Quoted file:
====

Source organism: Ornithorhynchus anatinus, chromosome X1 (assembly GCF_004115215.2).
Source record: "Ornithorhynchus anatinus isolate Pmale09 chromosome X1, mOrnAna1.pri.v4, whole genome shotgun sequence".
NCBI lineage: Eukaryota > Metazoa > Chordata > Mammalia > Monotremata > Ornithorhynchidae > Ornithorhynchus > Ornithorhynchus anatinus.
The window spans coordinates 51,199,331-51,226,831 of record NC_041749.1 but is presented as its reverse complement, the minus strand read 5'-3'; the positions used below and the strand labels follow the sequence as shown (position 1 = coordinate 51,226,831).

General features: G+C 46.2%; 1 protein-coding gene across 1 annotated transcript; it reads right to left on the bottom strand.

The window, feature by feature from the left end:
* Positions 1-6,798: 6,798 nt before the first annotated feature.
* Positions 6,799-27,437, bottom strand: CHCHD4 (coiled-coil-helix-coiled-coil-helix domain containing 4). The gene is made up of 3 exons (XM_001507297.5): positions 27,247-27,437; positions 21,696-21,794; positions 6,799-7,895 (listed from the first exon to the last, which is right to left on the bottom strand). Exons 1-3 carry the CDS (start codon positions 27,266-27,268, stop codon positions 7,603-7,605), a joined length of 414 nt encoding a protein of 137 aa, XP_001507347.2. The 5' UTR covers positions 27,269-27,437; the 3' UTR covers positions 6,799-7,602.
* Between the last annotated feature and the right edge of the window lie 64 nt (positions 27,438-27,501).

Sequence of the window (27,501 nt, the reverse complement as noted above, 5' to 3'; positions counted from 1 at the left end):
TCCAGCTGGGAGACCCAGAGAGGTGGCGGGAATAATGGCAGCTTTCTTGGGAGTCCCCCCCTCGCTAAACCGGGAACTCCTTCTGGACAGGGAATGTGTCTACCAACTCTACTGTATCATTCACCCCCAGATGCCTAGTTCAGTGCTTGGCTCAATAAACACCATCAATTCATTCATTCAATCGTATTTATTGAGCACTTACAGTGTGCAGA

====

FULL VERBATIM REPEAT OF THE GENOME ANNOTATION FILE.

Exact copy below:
Source organism: Ornithorhynchus anatinus, chromosome X1 (assembly GCF_004115215.2).
Source record: "Ornithorhynchus anatinus isolate Pmale09 chromosome X1, mOrnAna1.pri.v4, whole genome shotgun sequence".
NCBI lineage: Eukaryota > Metazoa > Chordata > Mammalia > Monotremata > Ornithorhynchidae > Ornithorhynchus > Ornithorhynchus anatinus.
The window spans coordinates 51,199,331-51,226,831 of record NC_041749.1 but is presented as its reverse complement, the minus strand read 5'-3'; the positions used below and the strand labels follow the sequence as shown (position 1 = coordinate 51,226,831).

General features: G+C 46.2%; 1 protein-coding gene across 1 annotated transcript; it reads right to left on the bottom strand.

The window, feature by feature from the left end:
* Positions 1-6,798: 6,798 nt before the first annotated feature.
* Positions 6,799-27,437, bottom strand: CHCHD4 (coiled-coil-helix-coiled-coil-helix domain containing 4). The gene is made up of 3 exons (XM_001507297.5): positions 27,247-27,437; positions 21,696-21,794; positions 6,799-7,895 (listed from the first exon to the last, which is right to left on the bottom strand). Exons 1-3 carry the CDS (start codon positions 27,266-27,268, stop codon positions 7,603-7,605), a joined length of 414 nt encoding a protein of 137 aa, XP_001507347.2. The 5' UTR covers positions 27,269-27,437; the 3' UTR covers positions 6,799-7,602.
* Between the last annotated feature and the right edge of the window lie 64 nt (positions 27,438-27,501).

Sequence of the window (27,501 nt, the reverse complement as noted above, 5' to 3'; positions counted from 1 at the left end):
TCCAGCTGGGAGACCCAGAGAGGTGGCGGGAATAATGGCAGCTTTCTTGGGAGTCCCCCCCTCGCTAAACCGGGAACTCCTTCTGGACAGGGAATGTGTCTACCAACTCTACTGTATCATTCACCCCCAGATGCCTAGTTCAGTGCTTGGCTCAATAAACACCATCAATTCATTCATTCAATCGTATTTATTGAGCACTTACAGTGTGCAGA